Late Cenozoic volcanism along the southern margin of the Colorado Plateau (Eastwood, 1974) produced two of the finest examples of small volcanic fields in the western United States. Large parts of each-the San Francisco and the Hopi Buttes fields-are portrayed in the lower half of the Plate image.
The San Francisco field (Moore et al., 1974; Updike, 1974) extends over 5000 km2 in a section of the Plateau around Flagstaff, Arizona, capped by Permian sedimentary rocks. Three segments of volcanic outflows center around the San Francisco Peaks. The best studied of these segments lies east and north of the peaks. There, more than 175 individual cinder cones and associated flow units have developed during the last 6 Ma. These cones exhibit considerable variations in shape and height, depending both on the original morphology after they had completed their active phase and on subsequent erosive degradation. Figure V-3.1 offers a typical panorama of the cinder-cone field in the northeast. Many of the cones appear to be aligned in a north- northeast trend followed by the conspicuous graben at the north end of the Mesa Butte fault, one of several in the region that that lineament control (ultimately in the basement rocks) has governed emplacement of magmas probably derived from mantle sources. This figure also depicts a second morphologic type, the maar depression, represented by Moon Crater in the foreground. The appearance of several cones is splendidly defined in an X- band radar image (Figure V-3.2) taken from an aircraft. The northern part of the field was also imaged by the L-band radar on Seasat. Tonal differences are correlated to some extent with the several ages of the flows; bright tones indicate considerable backscatter from rough fresh surfaces such as SP Crater (S on Figure V-3.3), one of the youngest in the field. Note that the nearby older flow at Black Point (B on Figure V-3.3) reflects as a darker tone that affords less contrast with other flows and surface gravels and alluvium.
|Figure V-3.1||Figure V-3.2|
Five episodes of volcanism have been identified and dated radiometrically, beginning about 5.5 million years ago and apparently ending in the last 1000 years (Moore et al., 1974). The principal outpourings are alkali olivine basalts. Consanguineous differentiates emplaced mainly in the last 0.7 to 0.2 Ma include andesites, rhyodacites, and rhyolites, extruded as domes, some breaking on the surface as flows and pyroclastic deposits. One of several silicic eruptive centers is at O'Leary Peak (upper left in Figure V-3.1); nearer to Flagstaff, a much larger silicic volcano has formed the present San Francisco Mountains, now somewhat eroded by glaciation. A second center is at Elden Mountain, south of Humphreys Peak.
In this image, one can readily see Meteor Crater, a prominent white dot (sedimentary ejecta blanket surrounding the 1.4 km wide central depression). This impact structure is less than 25000 years old.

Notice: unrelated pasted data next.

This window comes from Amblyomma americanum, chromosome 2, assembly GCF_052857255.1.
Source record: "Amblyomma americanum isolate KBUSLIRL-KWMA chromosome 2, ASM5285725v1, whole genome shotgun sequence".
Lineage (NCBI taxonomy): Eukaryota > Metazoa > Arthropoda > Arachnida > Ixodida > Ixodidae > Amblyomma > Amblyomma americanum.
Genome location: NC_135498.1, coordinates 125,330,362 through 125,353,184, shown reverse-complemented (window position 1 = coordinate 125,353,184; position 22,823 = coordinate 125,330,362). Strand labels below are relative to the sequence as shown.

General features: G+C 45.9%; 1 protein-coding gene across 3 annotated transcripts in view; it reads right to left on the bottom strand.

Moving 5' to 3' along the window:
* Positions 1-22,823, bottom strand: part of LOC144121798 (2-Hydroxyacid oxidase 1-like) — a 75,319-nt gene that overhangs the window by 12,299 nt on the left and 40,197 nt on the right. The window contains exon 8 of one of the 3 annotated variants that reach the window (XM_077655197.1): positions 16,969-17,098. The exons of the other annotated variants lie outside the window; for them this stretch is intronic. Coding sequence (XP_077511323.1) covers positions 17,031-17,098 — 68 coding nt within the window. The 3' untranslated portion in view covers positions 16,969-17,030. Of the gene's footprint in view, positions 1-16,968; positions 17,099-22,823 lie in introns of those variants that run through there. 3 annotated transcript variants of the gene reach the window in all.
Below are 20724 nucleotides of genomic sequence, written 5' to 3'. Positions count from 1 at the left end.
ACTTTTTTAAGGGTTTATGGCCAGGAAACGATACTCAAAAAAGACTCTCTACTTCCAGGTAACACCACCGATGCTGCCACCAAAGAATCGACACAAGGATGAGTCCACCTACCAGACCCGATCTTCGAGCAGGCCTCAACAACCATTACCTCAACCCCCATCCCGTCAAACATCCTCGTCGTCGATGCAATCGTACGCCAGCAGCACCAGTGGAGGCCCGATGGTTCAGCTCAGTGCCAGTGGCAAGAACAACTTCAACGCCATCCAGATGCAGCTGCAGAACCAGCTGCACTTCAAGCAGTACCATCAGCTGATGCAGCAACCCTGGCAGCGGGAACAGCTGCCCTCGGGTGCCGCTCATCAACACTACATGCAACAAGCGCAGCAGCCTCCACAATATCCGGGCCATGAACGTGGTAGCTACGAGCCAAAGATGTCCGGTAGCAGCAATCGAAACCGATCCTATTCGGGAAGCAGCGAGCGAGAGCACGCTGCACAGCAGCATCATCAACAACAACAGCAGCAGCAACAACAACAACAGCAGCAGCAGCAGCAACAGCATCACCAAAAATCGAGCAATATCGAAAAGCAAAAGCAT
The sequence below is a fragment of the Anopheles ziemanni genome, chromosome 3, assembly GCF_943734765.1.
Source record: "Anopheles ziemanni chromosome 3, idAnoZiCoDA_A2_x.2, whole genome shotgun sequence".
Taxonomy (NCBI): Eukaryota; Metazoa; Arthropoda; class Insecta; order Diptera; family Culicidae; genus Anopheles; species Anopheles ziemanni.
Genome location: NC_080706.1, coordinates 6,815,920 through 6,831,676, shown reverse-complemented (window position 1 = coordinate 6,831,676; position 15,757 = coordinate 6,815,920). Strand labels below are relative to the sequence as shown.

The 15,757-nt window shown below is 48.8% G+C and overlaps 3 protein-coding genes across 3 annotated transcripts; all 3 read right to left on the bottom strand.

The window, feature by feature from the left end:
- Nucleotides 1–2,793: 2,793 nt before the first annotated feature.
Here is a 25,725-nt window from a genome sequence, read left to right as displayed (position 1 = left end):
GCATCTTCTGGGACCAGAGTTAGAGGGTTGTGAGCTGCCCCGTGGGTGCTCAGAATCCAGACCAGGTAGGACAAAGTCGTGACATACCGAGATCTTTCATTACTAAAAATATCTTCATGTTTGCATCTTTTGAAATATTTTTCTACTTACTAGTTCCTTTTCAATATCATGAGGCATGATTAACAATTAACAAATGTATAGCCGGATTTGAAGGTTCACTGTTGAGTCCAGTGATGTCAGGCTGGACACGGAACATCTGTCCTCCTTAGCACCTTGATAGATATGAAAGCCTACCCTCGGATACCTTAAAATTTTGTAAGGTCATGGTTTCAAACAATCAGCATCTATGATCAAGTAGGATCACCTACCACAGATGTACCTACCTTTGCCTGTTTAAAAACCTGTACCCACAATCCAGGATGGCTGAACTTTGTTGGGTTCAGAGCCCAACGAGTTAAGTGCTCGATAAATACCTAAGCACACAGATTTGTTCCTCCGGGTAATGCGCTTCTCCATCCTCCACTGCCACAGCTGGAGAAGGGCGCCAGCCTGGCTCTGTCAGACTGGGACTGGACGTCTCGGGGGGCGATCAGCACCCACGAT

The Hopi Butte volcanic field (Sutton, 1974; Williams, 1936) stands out against a background of the Late Miocene/ Early Pliocene Bidahochi Formation, a fluviatile-lacustrine deposit resting on Mesozoic strata in the Painted Desert south of the Cretaceous uplands of Black Mesa. This roughly circular (radius ~30 km) field encloses about 200 individual eruptive centers, most isolated from one another (Figure V-3.4). Most prevalent are necks and plugs of volcanic rocks, now exposed as resistant central cores surrounded by remnants of sedimentary rocks and talus slopes. Buttes of sedimentary rock and volcanic ash capped by lava flow remnants are also common. A few maar craters are scattered through the cluster. Dikes, sills, and domes are also found in the field.
|Figure V-3.3||Figure V-3.4|
These volcanic features are related to a swarm of diatreme pipes tapping deep below the crust to bring up explosively expelled basic rocks. These rocks are chiefly alkalic lamprophyres (limburgite and monchiquite) that contain olivine, titanaugite, and analcime. During part of their activity, some diatremes erupted into lakes, and maar-type craters were formed. Erosion by the Little Colorado River has stripped away most of the cover, leaving exposed butte-like vent-fill pipes along several levels of valley terracing. Again, lineaments serve to localize the volcanic activity along two prominent northeast and northwest trends.
Note a faint, but traceable northeast streaked pattern on the Painted Desert bench surfaces. This also is suggested by notched indentations along the Echo Cliffs near Tuba City. The surface pattern seems to be affected by prevailing winds; the notch indentations may be a response of joint orientations to wind- affected erosion. Landsat 1103-17323-5, November 3, 1972.
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